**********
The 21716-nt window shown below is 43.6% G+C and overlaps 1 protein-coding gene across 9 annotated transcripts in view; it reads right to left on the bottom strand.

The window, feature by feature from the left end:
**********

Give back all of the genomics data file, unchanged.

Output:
The 21716-nt window shown below is 43.6% G+C and overlaps 1 protein-coding gene across 9 annotated transcripts in view; it reads right to left on the bottom strand.

The window, feature by feature from the left end: